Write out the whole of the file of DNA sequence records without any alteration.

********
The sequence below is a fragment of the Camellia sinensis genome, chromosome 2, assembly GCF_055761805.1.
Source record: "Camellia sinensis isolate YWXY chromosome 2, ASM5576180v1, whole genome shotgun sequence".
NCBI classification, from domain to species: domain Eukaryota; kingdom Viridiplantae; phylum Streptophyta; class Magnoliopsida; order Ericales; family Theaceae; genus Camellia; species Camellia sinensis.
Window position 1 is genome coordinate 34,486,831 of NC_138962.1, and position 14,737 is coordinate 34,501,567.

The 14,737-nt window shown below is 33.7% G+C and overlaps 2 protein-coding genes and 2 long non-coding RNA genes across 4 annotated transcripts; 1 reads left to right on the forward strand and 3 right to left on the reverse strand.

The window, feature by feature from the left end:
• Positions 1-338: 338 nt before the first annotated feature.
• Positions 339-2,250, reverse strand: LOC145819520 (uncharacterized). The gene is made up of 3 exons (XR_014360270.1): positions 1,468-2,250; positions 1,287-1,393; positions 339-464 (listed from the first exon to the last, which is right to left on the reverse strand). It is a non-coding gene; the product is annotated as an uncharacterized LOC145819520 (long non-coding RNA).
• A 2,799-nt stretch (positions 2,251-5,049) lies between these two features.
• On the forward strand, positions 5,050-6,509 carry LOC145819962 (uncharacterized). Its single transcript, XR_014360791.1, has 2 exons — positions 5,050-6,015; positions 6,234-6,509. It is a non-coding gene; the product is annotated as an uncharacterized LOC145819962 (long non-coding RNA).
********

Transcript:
The sequence below is a fragment of the Camellia sinensis genome, chromosome 2, assembly GCF_055761805.1.
Source record: "Camellia sinensis isolate YWXY chromosome 2, ASM5576180v1, whole genome shotgun sequence".
NCBI classification, from domain to species: domain Eukaryota; kingdom Viridiplantae; phylum Streptophyta; class Magnoliopsida; order Ericales; family Theaceae; genus Camellia; species Camellia sinensis.
Window position 1 is genome coordinate 34,486,831 of NC_138962.1, and position 14,737 is coordinate 34,501,567.

The 14,737-nt window shown below is 33.7% G+C and overlaps 2 protein-coding genes and 2 long non-coding RNA genes across 4 annotated transcripts; 1 reads left to right on the forward strand and 3 right to left on the reverse strand.

The window, feature by feature from the left end:
• Positions 1-338: 338 nt before the first annotated feature.
• Positions 339-2,250, reverse strand: LOC145819520 (uncharacterized). The gene is made up of 3 exons (XR_014360270.1): positions 1,468-2,250; positions 1,287-1,393; positions 339-464 (listed from the first exon to the last, which is right to left on the reverse strand). It is a non-coding gene; the product is annotated as an uncharacterized LOC145819520 (long non-coding RNA).
• A 2,799-nt stretch (positions 2,251-5,049) lies between these two features.
• On the forward strand, positions 5,050-6,509 carry LOC145819962 (uncharacterized). Its single transcript, XR_014360791.1, has 2 exons — positions 5,050-6,015; positions 6,234-6,509. It is a non-coding gene; the product is annotated as an uncharacterized LOC145819962 (long non-coding RNA).